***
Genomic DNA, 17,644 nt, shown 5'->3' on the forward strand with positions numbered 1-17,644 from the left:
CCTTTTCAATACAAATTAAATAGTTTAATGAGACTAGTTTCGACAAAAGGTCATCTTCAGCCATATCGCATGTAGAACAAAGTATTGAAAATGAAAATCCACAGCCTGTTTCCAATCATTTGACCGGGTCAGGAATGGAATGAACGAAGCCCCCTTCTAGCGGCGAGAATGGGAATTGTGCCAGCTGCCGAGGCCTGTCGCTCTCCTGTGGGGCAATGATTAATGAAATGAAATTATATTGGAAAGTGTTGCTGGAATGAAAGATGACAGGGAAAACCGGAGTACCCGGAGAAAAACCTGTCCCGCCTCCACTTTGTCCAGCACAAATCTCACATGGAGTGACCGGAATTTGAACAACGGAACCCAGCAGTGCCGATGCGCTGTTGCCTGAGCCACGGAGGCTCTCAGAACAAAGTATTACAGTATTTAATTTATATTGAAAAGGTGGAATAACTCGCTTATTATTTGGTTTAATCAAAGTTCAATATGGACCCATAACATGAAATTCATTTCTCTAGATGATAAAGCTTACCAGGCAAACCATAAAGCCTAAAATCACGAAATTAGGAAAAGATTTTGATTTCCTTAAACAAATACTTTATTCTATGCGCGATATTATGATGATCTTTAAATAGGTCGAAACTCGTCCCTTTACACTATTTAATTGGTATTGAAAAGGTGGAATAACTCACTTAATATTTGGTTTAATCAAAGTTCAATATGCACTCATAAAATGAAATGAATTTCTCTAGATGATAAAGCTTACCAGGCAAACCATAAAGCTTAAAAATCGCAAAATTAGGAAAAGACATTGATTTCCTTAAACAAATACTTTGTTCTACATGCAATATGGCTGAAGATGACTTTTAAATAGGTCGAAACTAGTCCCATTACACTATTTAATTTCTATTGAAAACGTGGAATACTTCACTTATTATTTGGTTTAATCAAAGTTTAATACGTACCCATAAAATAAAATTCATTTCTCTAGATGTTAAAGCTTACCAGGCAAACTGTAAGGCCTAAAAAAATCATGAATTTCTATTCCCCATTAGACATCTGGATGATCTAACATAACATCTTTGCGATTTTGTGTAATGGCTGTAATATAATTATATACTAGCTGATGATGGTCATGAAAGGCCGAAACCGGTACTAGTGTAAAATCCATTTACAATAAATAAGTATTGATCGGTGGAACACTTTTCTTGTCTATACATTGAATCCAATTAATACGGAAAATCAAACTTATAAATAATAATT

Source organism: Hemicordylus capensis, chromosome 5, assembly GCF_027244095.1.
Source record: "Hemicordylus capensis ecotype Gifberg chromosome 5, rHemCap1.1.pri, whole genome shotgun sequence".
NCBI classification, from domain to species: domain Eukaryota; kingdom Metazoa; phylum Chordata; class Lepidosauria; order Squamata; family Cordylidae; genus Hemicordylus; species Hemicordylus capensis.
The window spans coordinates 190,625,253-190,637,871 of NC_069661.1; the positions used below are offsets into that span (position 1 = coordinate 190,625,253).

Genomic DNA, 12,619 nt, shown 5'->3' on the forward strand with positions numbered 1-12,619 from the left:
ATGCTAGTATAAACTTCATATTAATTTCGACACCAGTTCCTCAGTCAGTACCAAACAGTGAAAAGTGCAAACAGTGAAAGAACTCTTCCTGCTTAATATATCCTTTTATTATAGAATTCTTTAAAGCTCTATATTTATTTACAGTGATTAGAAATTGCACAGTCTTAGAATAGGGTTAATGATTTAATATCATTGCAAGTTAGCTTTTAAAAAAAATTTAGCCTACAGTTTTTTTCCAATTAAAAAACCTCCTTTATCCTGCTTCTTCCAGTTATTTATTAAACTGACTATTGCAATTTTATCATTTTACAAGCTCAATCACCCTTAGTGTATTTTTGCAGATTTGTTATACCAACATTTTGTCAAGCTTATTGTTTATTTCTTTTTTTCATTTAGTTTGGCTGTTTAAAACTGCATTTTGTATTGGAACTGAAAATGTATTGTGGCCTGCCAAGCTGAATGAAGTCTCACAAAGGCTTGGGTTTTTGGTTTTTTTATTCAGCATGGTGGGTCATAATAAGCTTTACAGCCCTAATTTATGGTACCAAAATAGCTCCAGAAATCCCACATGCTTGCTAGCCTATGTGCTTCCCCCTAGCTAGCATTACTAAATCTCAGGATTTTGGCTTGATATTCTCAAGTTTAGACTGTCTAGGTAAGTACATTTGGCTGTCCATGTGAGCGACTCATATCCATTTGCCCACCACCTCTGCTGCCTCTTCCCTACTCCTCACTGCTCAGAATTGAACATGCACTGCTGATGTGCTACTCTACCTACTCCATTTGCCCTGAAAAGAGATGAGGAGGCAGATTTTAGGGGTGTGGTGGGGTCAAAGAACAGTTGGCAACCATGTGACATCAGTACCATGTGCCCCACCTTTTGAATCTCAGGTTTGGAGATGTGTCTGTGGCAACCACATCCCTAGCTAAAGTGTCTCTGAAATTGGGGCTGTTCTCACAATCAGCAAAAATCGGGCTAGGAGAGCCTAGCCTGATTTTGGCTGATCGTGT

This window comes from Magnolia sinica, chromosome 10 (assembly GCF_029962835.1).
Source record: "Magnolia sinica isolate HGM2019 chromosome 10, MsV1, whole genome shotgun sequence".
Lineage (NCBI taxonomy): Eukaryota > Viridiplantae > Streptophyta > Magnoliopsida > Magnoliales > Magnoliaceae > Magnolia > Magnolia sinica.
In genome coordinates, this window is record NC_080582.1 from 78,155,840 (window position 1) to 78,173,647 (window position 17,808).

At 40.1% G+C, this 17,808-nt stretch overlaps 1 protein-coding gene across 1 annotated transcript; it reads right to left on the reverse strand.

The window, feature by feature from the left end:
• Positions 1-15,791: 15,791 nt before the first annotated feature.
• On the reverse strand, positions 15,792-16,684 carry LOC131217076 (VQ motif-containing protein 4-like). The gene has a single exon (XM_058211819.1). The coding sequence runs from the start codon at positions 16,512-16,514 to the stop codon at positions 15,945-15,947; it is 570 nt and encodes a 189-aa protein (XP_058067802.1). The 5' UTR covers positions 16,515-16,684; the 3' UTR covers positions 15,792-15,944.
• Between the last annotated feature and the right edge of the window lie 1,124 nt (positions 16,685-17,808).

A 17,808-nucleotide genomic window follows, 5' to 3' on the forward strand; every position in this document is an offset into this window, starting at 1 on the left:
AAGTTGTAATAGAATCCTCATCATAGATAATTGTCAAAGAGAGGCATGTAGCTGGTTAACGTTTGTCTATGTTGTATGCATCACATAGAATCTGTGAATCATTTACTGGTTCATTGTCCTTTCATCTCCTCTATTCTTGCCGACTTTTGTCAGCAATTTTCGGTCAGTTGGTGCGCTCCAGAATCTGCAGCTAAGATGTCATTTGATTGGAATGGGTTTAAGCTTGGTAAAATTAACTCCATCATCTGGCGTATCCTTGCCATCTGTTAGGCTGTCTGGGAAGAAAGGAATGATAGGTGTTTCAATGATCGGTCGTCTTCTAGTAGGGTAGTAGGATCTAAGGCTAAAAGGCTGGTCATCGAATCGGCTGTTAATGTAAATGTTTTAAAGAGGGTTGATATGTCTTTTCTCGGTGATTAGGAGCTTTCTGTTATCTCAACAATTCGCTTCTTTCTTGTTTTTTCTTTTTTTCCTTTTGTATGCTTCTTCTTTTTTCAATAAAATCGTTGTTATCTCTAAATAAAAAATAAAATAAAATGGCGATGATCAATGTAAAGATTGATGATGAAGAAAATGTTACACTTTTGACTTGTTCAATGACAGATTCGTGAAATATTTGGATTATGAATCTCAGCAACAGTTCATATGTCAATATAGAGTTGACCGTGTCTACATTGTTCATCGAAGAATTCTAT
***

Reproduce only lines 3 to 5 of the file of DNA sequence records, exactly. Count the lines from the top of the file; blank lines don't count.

Source organism: Hemicordylus capensis, chromosome 5, assembly GCF_027244095.1.
Source record: "Hemicordylus capensis ecotype Gifberg chromosome 5, rHemCap1.1.pri, whole genome shotgun sequence".
NCBI classification, from domain to species: domain Eukaryota; kingdom Metazoa; phylum Chordata; class Lepidosauria; order Squamata; family Cordylidae; genus Hemicordylus; species Hemicordylus capensis.